The Apostle Paul clearly emphasized the importance of his own sanctification, the lack of which would lead to his damnation. “…I keep under my body, and bring it into subjection: lest that by any means, when I have preached to others, I myself should be a castaway.” (1 Corinthians 9:27). The grace Paul taught was neither a license for lasciviousness, nor was it meant to be “fire insurance for the wicked”. He warns believers in Corinth that “the unrighteous shall not inherit the kingdom of God. Do not be deceived” (1 Corinthians 6:9). Simon Magus “believed” (Acts 8:13), yet was unregenerate (Acts 8:20-23).
"Why do you call me 'Lord, Lord,' and not do what I tell you?” (Luke 6:46)
The new birth produces fruit, as God Himself promises “…I will put my Spirit within you, and cause you to walk in my statutes and be careful to obey my rules.” (Ezekiel 36:27). We must be careful not to impugn true converts who may not be as far along in their sanctification as others, but those of the true faith will strive for obedience and “the holiness without which no one will see the Lord.” (Hebrews 12:14). This is discipleship, enabling true converts by the Spirit to persevere in the faith, as those who do not “were not of us” (1 John 2:19), for Jesus never knew them (Matthew 7:21-23). If God’s Spirit is in us, we will obey His statutes. In contrast, those who claim to know Christ but do not obey His commandments are emphatically called liars (1 John 2:3-4). The true gospel not only proclaims the goodness and mercy of God, but the severity of his wrath toward apostates. The meat of the gospel is to “repent” (Matthew 3:2), to “bear the fruits worthy of repentance” (Matthew 3:8), thereby fleeing “from the wrath to come”. (Matthew 3:7). Sanctification is not an option. Without repentance, there has been no conversion. Therefore, "…Let everyone who names the name of the Lord depart from iniquity." (2 Timothy 2:19). Jesus Christ is both your savior and your Lord, or He is neither.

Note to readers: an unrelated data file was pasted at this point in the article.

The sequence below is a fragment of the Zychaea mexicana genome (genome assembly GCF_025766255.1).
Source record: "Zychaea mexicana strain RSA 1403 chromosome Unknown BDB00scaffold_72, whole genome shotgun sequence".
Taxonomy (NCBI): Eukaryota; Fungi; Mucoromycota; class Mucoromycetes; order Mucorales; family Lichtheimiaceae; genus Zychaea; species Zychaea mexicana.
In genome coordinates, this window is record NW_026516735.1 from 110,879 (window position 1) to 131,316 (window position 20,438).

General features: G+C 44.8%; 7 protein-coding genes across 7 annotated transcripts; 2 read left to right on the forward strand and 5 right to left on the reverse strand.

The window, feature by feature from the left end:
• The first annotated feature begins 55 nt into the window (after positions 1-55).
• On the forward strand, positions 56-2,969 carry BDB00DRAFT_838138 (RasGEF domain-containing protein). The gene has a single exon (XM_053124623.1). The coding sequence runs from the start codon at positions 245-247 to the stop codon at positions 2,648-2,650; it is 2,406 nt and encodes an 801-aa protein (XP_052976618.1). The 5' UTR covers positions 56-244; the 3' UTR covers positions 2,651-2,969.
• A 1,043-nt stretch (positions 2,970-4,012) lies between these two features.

There has been some question as to whether or not Sola Fide was taught or even properly understood by the early church fathers. For example, regarding Clement of Rome, it is true that he taught that we are “justified by our works, and not our words”, but this is not speaking of the means of justification, but rather the fruits (For no one actually taught justification by words). In this, he agrees with the inspired apostle James:
“So also faith by itself, if it does not have works, is dead. But someone will say, "You have faith and I have works." Show me your faith apart from your works, and I will show you my faith by my works. You believe that God is one; you do well. Even the demons believe--and shudder! Do you want to be shown, you foolish person, that faith apart from works is useless? Was not Abraham our father justified by works when he offered up his son Isaac on the altar? You see that faith was active along with his works, and faith was completed by his works; and the Scripture was fulfilled that says, "Abraham believed God, and it was counted to him as righteousness"--and he was called a friend of God. You see that a person is justified by works and not by faith alone.” (James 2:17-24).
Clement was clearly a proponent of Sola Fide, but he did not promote the dead faith and “easy-believism” of our modern antinomians. He writes, “We are not justified through ourselves, neither through our own wisdom or understanding or piety or works we have done in holiness of heart, but through FAITH."
In the end, the promoters of "No Lordship" salvation may have a form of godliness, but deny the power thereof. From such, turn away (2 Timothy 3:5).